Adaptation Fund: Exploring the Gender Dimensions of Climate Finance Mechanisms

Established at the 13th Conference of the Parties to the United Nations Framework Convention on Climate Change in 2007, the Adaptation Fund was set up to finance concrete adaptation projects and programmes in developing countries that are particularly vulnerable to the adverse effects of climate change.1 Because of its unique ownership, access, funding, revenue generation, governance and legal structure, the Fund has received considerable attention in the international community.

Developing countries expect the Fund to provide a steady and sustainable stream of funding for adaptation measures, and developed countries are eager to assess the Fund’s novel governance and financing instruments, in which developing countries play a lead role.

The Adaptation Fund does not depend on traditional development assistance alone. Rather, it will be financed primarily through the carbon market, in the form of a two percent share of the proceeds realized from the sale of certified emissions reductions (CERs) issued for Clean Development Mechanism (CDM) projects. This alternative financing vehicle is responsive to developing countries’ demands that climate change financing be additional to official development assistance.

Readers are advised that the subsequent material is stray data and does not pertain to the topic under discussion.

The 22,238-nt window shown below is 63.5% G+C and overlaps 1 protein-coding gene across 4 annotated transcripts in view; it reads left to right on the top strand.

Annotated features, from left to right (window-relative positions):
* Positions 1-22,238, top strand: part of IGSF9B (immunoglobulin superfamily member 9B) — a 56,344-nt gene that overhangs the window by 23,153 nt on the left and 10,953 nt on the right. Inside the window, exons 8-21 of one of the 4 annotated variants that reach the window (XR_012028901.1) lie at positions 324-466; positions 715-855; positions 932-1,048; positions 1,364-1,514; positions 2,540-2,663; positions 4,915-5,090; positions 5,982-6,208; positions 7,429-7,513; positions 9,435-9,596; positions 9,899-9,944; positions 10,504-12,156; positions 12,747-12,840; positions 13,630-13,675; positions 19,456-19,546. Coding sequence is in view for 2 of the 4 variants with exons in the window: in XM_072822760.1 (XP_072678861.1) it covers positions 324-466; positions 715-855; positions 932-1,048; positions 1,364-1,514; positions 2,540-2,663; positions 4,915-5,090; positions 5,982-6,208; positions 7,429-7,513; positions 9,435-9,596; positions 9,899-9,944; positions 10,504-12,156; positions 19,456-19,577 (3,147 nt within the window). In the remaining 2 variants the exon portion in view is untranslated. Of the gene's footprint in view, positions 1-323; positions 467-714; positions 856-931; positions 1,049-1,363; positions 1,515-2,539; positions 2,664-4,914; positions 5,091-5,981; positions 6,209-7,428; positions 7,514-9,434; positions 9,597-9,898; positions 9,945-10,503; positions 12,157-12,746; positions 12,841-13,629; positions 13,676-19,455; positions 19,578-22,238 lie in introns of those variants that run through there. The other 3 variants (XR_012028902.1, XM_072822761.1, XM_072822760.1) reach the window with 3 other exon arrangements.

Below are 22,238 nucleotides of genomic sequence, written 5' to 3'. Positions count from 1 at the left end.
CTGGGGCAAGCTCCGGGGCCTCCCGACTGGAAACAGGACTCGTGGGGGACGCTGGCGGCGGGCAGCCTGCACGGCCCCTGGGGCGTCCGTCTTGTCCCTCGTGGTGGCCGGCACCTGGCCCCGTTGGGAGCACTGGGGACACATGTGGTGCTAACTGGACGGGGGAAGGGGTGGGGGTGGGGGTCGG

No specific gender references were included in the original operational guidelines, accreditation procedure and project review criteria. However, in order to address some of the challenges which were encountered in the early stages of operationalization, the Board is actively reviewing and updating these documents. Thus, there are still significant opportunities to increase the degree to which the fund incorporates a gender perspective.

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